desolation

noun

des·​o·​la·​tion ˌde-sə-ˈlā-shən How to pronounce desolation (audio)
ˌde-zə-
1
: the action of desolating
the pitiful desolation and slaughter of World War ID. F. Fleming
2
a
: grief, sadness
… he put his trembling hands to his head, and gave a wild ringing scream, the cry of desolation.George Eliot
3
: devastation, ruin
a scene of utter desolation
4
: barren wasteland
looked out across the desolation

Examples of desolation in a Sentence

She sank into a state of desolation and despair. photos that show the desolation of war
Recent Examples on the Web The blistering heat — with an average high temperature that’s more than 100 degrees four months of the year — only heightens the sense of desolation. Tribune News Service, The Mercury News, 17 May 2024 These take the form of painful, protracted firsthand recollections of bloodshed and desolation, from stories of buildings destroyed by artillery shells, to accounts of mothers and grandmothers forced to step up from behind the confines of femininity and social expectation. Siddhant Adlakha, Variety, 16 Feb. 2024 Editor’s picks For Straube, there’s a connection between the desolation in her music and geography. Julyssa Lopez, Rolling Stone, 7 Dec. 2023 Arrakis is not the sole setting for the film, either—like Caladan, the ancestral home planet of House Atreides for which Norway was a stunt double in the previous film, there are other worlds explored here that sharply contrast Arrakis’s burning red desolation. Charlie Hobbs, Condé Nast Traveler, 1 Mar. 2024 Our first glimpse of Samet, a tiny speck trudging across a blinding-white landscape, is a typical Ceylan overture: a lone figure dwarfed, spectacularly, by a terrain that reflects his inner desolation. Justin Chang, The New Yorker, 23 Feb. 2024 Her character’s inscrutable mien keeps John and the audience a little off-balance, though Erskine reveals glimmers of emotional desolation in Jane’s steady gaze. Kristen Baldwin, EW.com, 1 Feb. 2024 Israel makes a desolation and may call it peace The doctrine that emerged out of the conflict was most famously articulated by IDF commander Gadi Eisenkot. Ishaan Tharoor, Washington Post, 10 Nov. 2023 Quite recently, architecture has sparked her interest, and she was intrigued by our pre-interview chatter by the raw industrial desolation of Scott Avenue in Bushwick, location of the previous night’s Luar show. Mark Holgate, Vogue, 16 Feb. 2024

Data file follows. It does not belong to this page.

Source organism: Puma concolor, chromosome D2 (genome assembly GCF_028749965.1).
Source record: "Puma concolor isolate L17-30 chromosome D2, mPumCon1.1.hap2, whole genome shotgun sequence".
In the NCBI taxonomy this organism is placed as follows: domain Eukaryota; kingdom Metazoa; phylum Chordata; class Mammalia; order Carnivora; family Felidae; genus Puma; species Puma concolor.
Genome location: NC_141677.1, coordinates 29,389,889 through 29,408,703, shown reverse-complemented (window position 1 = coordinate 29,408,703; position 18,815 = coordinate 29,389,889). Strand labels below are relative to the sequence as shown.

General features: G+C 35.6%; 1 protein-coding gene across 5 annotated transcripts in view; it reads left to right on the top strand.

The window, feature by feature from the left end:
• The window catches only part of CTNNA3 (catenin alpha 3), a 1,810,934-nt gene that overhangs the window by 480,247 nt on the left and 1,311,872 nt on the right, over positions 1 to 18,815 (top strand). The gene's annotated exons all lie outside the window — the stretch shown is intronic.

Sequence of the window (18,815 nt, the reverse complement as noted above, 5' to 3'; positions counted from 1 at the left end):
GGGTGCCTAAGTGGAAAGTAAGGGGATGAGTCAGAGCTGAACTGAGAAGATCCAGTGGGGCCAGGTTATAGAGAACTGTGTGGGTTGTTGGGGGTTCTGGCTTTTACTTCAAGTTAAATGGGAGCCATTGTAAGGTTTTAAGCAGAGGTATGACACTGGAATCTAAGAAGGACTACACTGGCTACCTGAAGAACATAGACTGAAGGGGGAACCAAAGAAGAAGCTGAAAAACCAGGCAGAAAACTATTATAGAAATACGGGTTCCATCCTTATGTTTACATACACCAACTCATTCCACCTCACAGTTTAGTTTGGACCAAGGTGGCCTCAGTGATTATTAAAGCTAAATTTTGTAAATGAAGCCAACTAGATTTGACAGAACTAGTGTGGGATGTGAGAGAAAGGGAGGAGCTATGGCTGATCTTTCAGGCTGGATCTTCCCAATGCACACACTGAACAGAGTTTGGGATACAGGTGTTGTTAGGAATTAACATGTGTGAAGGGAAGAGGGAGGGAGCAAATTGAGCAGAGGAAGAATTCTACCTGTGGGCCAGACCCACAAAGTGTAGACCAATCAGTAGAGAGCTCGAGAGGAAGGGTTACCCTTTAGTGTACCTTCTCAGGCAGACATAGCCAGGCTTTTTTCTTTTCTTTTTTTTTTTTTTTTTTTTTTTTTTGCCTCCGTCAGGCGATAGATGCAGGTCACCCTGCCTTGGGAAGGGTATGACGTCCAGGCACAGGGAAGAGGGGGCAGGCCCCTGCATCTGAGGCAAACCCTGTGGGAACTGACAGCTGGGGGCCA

These examples are programmatically compiled from various online sources to illustrate current usage of the word 'desolation.' Any opinions expressed in the examples do not represent those of Merriam-Webster or its editors. Send us feedback about these examples.

Word History

Etymology

Middle English desolacion, desolacioun "state of distress or hardship, feeling of distress, affliction," borrowed from Anglo-French & Late Latin; Anglo-French desolacion, borrowed from Late Latin dēsōlātiōn-, dēsōlātiō "abandonment, solitude," from Latin dēsōlāre "to leave all alone, forsake, empty of inhabitants" + -tiōn-, -tiō, suffix of verbal action — more at desolate entry 1

First Known Use

14th century, in the meaning defined at sense 1

Time Traveler
The first known use of desolation was in the 14th century

Dictionary Entries Near desolation

Cite this Entry

“Desolation.” Merriam-Webster.com Dictionary, Merriam-Webster, https://www.merriam-webster.com/dictionary/desolation. Accessed 26 May. 2024.

Kids Definition

desolation

noun
des·​o·​la·​tion ˌdes-ə-ˈlā-shən How to pronounce desolation (audio)
ˌdez-
1
: the action of desolating
2
: sadness resulting from grief or loneliness
3
: the condition of being desolated : ruin
4
: lifeless land

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